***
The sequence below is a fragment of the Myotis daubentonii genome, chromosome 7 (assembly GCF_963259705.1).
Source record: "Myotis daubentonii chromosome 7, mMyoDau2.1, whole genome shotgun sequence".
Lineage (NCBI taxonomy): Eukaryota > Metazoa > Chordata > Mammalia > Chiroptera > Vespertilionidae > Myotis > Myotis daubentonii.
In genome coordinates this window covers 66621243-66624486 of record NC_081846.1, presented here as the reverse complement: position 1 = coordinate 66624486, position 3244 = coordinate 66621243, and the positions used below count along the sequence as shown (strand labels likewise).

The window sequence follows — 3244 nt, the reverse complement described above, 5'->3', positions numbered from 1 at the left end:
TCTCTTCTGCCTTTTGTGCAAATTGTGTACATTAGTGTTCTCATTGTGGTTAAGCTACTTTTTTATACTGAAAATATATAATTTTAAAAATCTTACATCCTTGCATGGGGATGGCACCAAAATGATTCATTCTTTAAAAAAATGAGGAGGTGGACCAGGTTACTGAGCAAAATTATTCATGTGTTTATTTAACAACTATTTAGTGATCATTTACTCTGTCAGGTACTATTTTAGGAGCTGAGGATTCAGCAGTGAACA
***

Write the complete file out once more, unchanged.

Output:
The sequence below is a fragment of the Myotis daubentonii genome, chromosome 7 (assembly GCF_963259705.1).
Source record: "Myotis daubentonii chromosome 7, mMyoDau2.1, whole genome shotgun sequence".
Lineage (NCBI taxonomy): Eukaryota > Metazoa > Chordata > Mammalia > Chiroptera > Vespertilionidae > Myotis > Myotis daubentonii.
In genome coordinates this window covers 66621243-66624486 of record NC_081846.1, presented here as the reverse complement: position 1 = coordinate 66624486, position 3244 = coordinate 66621243, and the positions used below count along the sequence as shown (strand labels likewise).

The window sequence follows — 3244 nt, the reverse complement described above, 5'->3', positions numbered from 1 at the left end:
TCTCTTCTGCCTTTTGTGCAAATTGTGTACATTAGTGTTCTCATTGTGGTTAAGCTACTTTTTTATACTGAAAATATATAATTTTAAAAATCTTACATCCTTGCATGGGGATGGCACCAAAATGATTCATTCTTTAAAAAAATGAGGAGGTGGACCAGGTTACTGAGCAAAATTATTCATGTGTTTATTTAACAACTATTTAGTGATCATTTACTCTGTCAGGTACTATTTTAGGAGCTGAGGATTCAGCAGTGAACA